At the center of that town was a large metal building. That was the town hall. It didn’t have any entrances for people, because people always seemed to muck everything up when you put them in charge. Nobody really knew what went on in the Town Hall, but they knew that whatever it was, that’s what kept the jungle and them separate. Now that was just a whole made up idea whether they liked it or not. If any one outside that town came there, they knew, because they experienced it, and came from it, the jungle, the whole town was smack dab right in the middle of the jungle. That jungle, like I said, had something not too right about it. That something was, in fact, New Seaview Park Valley, and in particular, that large metal building known as the Town Hall.

Each house in the town was owned by a family. Owned is very different word than we used to know. Own has nothing to do with something that’s yours. Own kinda just means something that you’re near a lot nowadays. Control is a better word for the operation of the homes of each family. Although the houses ran themselves and the only thing families really did was open tell doors to open and tell screens to turn on. The rest was all handled. They knew it was time to get up when they were already in the middle of being bathed. They knew it was time to work when the finished their breakfast. All those in betweens were skipped over. To them, things just were and there wasn’t much doing.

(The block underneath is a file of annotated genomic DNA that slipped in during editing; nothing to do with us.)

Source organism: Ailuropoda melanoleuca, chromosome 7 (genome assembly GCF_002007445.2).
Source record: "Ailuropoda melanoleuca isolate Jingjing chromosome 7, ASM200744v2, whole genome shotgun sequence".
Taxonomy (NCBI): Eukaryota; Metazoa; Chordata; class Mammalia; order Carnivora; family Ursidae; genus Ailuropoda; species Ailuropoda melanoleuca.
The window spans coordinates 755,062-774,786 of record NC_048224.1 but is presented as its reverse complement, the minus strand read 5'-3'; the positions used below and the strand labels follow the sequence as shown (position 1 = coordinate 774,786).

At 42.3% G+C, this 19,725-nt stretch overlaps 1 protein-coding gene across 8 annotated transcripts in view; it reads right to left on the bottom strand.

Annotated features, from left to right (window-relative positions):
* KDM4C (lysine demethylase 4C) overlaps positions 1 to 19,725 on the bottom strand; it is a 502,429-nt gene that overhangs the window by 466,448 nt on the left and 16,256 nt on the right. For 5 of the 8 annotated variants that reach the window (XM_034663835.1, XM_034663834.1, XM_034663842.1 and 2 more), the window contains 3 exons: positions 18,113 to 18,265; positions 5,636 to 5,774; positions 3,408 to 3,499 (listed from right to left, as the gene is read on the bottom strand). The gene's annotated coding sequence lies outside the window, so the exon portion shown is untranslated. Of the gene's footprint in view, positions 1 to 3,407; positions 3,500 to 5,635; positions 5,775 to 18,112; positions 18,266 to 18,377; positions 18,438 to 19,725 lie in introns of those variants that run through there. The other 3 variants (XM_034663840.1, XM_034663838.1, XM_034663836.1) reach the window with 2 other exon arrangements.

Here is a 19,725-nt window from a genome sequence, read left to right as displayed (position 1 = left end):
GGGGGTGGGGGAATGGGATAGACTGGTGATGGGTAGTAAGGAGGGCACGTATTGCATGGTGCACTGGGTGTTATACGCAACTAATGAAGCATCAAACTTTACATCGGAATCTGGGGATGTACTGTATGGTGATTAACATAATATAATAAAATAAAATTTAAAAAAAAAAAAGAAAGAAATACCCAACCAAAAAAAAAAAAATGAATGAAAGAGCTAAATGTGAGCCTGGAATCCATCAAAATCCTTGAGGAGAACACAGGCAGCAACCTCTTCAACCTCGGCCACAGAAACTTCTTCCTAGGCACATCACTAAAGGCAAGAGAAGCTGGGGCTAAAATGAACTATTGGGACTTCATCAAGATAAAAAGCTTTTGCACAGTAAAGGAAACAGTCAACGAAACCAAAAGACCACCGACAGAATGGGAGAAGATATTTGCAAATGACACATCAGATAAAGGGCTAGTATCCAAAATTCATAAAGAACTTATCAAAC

Now by now you might say well that’s why that jungle isn’t too right. You would be very wrong because that is the least of the problem. Let take a look at Robert B. Mahogany’s day. Robert B Mahogany, in addition to living in New Seaview Park Valley, was also the Mayor of the town. The Mayor’s job was to act as the intermediate between the way the town was operated and the families. Robert B. Mahogany was the only one who had ever seen the inside of the Town Hall. Robert had seen what was not too right in the jungle. Robert played along as best as he could knowing that the town was sick, knowing the jungle was not too right.

The families lived happily not knowing. The families did not move in. The families were placed. That goes back to that idea of owning things. The ones in charge, up in what I imagine as a bigger Town Hall somewhere in space between Mars and Earth, find an empty spot for families from Mars and put them in a place on Earth automatically and randomly. When those families are gone a new spot opens up and the cycle repeats itself.